Out of shear laziness, and because my next post is about a poker law issue that will take some time to write, I'm adding a clichéd "Friday link dump" feature to the blog. Basically, I plan to gather the interesting stuff I run across during the week that is worth sharing, but doesn't really merit a full blog post. Most likely, it will tend toward amusing / bizarre stories, or things that make ya go "hmmm".
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This is a cool 3D optical illusion (hat tip to 3 Quarks Daily, a great site for challengin' the ol' noggin'):
More optical illusions by creator Kokichi Sugihara HERE.
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Next, we have a story about a scientist who spotted an error in the Oxford English Dictionary that has been around for nearly a century. Apparently, the dictionary stated that a "siphon" operated because of atmospheric pressure, rather than by gravity. Money quote:
When Dr Hughes stumbled across the mistake he alerted the dictionary's revision team, which had just completed revising words beginning with the letter "R".
"I thought, 'Oh good, just in time,' because S is next," he said.
—Marissa Calligeros, The Sydney Morning Herald (May 10, 2010)
This story brought back childhood memories of setting siphon tubes to irrigate corn fields. It was a hot, humid, muddy, nasty job, and every so often you would have the unpleasant experience of feeling a mouse or snake bump up against the palm of your hand that was sealing the tube as you primed it. Fun times, farming.
(Photo via Webshots)
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Finally, the Iowa Court of Appeals issued a couple of interesting decisions this week. First up is Alcor Life Extension Foundation v. Richardson. This case involved a cryogenics company (Alcor) suing the brother and sister of Orville Richardson to force them to exhume Orville's body so that Alcor could take Orville's head and cryogenically preserve it. Apparently, Orville had paid for cryogenic preservation a few years prior to his death, and his brother and sister did not approve of his decision. So, when Orville died, his brother and sister ignored Orville's wishes and had him embalmed and buried. The court had to analyze the interplay between a statute related to anatomical gifts and a statute governing who has authority to make decisions related to final disposition of a deceased's remains. The court finally determined that Alcor had the superior right to the remains over the family's wishes. Interestingly, even though Orville had been embalmed and buried for several years, the court still ordered that the body be disinterred so that Alcor could cryogenically preserve the head. I suppose that if Orville is ever revived, he could still pursue a career in politics.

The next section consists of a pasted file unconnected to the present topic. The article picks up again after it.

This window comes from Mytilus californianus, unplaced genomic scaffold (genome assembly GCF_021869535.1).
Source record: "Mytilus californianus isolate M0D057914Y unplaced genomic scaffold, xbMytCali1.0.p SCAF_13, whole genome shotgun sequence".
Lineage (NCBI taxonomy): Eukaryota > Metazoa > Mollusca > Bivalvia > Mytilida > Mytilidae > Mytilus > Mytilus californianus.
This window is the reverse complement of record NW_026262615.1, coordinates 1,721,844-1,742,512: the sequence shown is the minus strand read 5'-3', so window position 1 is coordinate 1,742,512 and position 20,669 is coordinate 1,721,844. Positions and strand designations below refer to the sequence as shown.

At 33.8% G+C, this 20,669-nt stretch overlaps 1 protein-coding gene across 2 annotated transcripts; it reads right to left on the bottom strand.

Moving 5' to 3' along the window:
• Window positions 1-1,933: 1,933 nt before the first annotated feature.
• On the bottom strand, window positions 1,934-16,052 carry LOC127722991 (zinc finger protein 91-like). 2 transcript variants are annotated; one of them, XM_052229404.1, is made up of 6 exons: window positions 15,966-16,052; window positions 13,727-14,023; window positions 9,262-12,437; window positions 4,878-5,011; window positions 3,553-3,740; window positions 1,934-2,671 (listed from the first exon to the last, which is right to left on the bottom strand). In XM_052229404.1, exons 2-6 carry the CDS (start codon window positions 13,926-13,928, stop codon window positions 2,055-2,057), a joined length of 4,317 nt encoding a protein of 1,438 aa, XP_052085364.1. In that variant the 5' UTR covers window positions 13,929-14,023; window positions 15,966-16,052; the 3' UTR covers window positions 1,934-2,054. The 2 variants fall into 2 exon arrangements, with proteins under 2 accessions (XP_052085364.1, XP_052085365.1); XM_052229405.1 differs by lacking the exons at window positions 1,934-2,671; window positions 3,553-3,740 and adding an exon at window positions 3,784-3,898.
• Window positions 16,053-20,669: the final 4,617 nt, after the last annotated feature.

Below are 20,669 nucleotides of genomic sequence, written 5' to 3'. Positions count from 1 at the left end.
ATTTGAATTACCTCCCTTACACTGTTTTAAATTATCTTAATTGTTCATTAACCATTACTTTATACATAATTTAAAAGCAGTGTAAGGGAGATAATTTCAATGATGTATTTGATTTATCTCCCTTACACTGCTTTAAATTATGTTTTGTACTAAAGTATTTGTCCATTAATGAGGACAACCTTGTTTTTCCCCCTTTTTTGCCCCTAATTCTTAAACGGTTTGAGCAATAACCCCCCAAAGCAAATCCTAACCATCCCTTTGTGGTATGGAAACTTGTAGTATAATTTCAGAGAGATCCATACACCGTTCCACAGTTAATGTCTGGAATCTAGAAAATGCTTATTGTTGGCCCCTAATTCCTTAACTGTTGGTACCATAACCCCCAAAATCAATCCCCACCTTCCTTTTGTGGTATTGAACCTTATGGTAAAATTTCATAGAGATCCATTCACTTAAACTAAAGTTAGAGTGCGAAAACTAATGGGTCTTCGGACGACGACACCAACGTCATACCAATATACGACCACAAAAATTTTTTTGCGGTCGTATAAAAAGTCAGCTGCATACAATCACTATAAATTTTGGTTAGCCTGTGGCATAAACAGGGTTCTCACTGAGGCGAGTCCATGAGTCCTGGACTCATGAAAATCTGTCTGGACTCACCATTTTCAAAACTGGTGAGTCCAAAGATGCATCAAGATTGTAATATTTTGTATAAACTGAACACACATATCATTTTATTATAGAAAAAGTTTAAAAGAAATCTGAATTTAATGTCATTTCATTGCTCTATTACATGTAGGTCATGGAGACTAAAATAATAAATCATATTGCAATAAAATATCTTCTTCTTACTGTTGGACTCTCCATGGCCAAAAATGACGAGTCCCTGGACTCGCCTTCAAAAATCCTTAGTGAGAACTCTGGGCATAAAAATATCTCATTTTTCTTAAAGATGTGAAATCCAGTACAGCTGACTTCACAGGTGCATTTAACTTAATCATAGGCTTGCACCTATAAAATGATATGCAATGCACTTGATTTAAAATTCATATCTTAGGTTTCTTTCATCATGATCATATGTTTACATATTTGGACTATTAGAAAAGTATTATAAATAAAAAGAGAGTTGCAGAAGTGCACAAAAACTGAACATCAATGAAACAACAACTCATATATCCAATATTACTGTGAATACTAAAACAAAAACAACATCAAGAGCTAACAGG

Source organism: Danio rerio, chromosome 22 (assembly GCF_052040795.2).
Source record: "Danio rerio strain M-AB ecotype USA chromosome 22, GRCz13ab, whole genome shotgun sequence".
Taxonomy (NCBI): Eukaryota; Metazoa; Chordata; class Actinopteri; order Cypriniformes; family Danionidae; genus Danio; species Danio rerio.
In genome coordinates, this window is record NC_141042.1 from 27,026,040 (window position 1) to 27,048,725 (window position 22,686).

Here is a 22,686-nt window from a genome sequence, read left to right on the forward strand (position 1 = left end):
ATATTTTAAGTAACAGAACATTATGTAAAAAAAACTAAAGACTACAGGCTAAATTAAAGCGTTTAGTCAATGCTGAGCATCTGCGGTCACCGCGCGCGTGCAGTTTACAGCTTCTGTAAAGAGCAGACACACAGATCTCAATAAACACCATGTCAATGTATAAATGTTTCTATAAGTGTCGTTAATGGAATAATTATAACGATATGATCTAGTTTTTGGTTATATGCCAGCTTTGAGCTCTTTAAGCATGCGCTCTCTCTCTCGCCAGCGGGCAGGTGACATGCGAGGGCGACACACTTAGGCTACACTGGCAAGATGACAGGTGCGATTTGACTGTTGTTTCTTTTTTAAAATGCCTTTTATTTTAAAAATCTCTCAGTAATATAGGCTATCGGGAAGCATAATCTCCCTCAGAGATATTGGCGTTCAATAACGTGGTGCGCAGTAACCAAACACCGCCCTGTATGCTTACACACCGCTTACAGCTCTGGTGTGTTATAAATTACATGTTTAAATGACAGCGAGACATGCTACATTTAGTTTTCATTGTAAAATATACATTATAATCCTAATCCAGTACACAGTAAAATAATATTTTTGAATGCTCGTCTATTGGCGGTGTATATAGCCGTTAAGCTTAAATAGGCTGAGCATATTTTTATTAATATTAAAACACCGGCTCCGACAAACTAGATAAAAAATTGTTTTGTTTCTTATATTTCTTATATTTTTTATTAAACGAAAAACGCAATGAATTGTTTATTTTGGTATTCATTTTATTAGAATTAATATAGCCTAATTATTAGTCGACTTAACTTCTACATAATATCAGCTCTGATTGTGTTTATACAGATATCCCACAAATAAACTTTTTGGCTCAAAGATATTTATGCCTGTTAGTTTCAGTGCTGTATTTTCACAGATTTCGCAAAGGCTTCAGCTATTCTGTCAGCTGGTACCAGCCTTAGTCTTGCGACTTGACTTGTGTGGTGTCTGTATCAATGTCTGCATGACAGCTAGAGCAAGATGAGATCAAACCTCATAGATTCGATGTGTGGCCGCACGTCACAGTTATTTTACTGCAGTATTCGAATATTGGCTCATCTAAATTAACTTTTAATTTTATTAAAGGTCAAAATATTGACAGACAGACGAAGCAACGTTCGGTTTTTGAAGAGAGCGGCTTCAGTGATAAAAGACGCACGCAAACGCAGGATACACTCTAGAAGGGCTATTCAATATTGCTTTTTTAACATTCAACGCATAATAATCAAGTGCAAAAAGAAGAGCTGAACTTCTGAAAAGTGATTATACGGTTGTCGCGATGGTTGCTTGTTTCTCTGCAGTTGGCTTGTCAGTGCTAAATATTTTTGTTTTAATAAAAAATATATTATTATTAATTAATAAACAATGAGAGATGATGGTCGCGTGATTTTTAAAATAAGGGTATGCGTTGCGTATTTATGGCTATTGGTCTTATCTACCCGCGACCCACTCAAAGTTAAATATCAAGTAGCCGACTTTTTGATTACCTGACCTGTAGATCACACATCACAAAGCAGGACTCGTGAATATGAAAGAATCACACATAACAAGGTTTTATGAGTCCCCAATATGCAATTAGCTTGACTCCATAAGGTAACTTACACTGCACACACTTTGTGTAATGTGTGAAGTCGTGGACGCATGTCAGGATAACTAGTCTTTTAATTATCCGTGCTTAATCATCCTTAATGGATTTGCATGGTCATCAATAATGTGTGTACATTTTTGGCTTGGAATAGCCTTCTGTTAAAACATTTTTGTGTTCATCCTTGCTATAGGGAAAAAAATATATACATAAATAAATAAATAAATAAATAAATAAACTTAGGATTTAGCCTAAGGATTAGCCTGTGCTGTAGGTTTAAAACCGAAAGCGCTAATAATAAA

The Court of Appeals also issued a ruling related to overdue library books. In State of Iowa v. Linebach, the defendant checked out 40 books and DVDs and failed to return them (most likely because he was trying to sell them on eBay). Linebach was eventually arrested and charged with second-degree theft. The main issue on appeal was whether the value of three books which were returned should be deducted from the total value of the stolen items ($1,079.73), which Linebach contended would result in the total value falling just under $1,000 ($1,079.73 - $79.89 = $999.84), resulting in a lesser offense. Alas, as the court pointed out, Linebach's math was in error, and the value of the three books in question was only $71.93, which means that the total value of the stolen property would remain just over $1,000. Double "D'oh!" moment! He definitely got his money's worth for that extra $7.08. Linebach also complained that the library could have purchased the books more cheaply; the Court of Appeals echoed the sentencing judge in slapping down his argument:
[Linebach] chose to take items from the Library, not from the Half-Price Book Store. He should not complain about his victim's purchasing practices.
So there you have it—return your library books!